I get asked what I’m waiting for, why I’m not married, why H. hasn’t proposed, why I haven’t forced him to propose, when I’m going to “just do it already,” and various other things. All of these questions are based around a few assumptions:
1. I have to get married.
2. I want to get married but H. will not ask me.
3. It’s normal for one person to force the other person to marry them.
4. Marriage is a box you need to check off your list.
5. If I’m not married it means I’m afraid of something.
6. I sit around all day and wait for H. to propose to me.
7. I am sad and pathetic.
Naturally, quite a few of these assumptions offend me, as a feminist and as a human being. For one, most of them put me in a passive role. Just sittin’ around waitin’ for the proposin’ to happen! Secondly, they assume that I need to complete this task in order to graduate to the next phase of my life. Simply put, this is people foisting their life values onto me, and I don’t appreciate it. A traditional life trajectory (marriage, house, babies) means a lot to some people, but it means very, very little to me. Do I want to have a house someday? Totally, but not anytime soon. Do I want kids? Yes, my biological clock reminds me of this every damn day, but not anytime even remotely soon. And do I want to get married? Sure, but it is not the end all, be all of my existence. There are a lot of things I want out of my life, and marriage is just one of the things on a long list that includes publishing a book, visiting a Scandinavian country, and finally successfully baking bread. And that’s where the assumption that offends me the most comes in. When people ask me these questions, what I hear from them is: Your achievements don’t matter to me. Your job, your friendships, your writing, your hopes, your dreams, your life that you’ve built yourself mean nothing, because you haven’t convinced someone to buy you jewelry and then spend many thousands of dollars on an expensive ceremony.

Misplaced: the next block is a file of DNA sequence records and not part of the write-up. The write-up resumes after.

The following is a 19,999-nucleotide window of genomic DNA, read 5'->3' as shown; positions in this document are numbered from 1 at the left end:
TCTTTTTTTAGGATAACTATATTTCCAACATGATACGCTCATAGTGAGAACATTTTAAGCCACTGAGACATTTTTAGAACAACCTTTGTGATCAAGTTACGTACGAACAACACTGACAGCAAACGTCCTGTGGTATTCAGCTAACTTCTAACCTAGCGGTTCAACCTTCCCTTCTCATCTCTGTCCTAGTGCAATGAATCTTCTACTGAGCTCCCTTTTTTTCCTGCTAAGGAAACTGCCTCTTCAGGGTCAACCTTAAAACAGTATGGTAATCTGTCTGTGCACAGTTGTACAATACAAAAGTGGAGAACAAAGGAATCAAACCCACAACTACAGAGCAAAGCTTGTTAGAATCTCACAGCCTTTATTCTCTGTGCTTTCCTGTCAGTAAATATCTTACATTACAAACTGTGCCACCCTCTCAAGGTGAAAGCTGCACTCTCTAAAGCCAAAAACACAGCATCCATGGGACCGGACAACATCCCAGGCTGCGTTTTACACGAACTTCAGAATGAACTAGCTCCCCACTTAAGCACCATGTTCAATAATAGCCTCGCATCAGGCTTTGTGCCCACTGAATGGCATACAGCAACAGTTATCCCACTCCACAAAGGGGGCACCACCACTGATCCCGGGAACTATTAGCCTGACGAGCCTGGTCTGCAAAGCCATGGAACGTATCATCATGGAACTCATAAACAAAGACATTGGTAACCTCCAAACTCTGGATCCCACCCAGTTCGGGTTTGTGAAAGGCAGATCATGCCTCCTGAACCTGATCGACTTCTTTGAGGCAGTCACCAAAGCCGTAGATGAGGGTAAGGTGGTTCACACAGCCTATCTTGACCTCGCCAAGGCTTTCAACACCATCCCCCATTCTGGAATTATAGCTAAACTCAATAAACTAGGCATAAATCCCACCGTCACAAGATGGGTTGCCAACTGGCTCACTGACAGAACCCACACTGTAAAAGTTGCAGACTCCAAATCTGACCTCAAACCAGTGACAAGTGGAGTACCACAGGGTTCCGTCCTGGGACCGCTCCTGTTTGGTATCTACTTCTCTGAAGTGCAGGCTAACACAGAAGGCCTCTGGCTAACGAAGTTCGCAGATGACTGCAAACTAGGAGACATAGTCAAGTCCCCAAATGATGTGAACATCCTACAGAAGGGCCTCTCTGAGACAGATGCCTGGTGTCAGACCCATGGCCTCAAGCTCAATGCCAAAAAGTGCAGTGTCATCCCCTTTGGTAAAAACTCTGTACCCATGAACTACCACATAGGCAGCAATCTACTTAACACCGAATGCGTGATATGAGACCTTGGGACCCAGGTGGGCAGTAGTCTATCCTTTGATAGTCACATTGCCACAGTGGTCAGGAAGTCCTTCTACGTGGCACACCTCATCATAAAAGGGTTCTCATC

And as much as I’d like to be a super cool lady who can shrug off the narrow-mindedness of others, I’m just not that self-assured. It does not make me feel good when, unsolicited and on a regular basis, people let me know that my life is not measuring up to a standard I don’t even subscribe to. It’s weird, it’s patriarchal, it’s sexist, it’s dumb, and it’s just plain mean.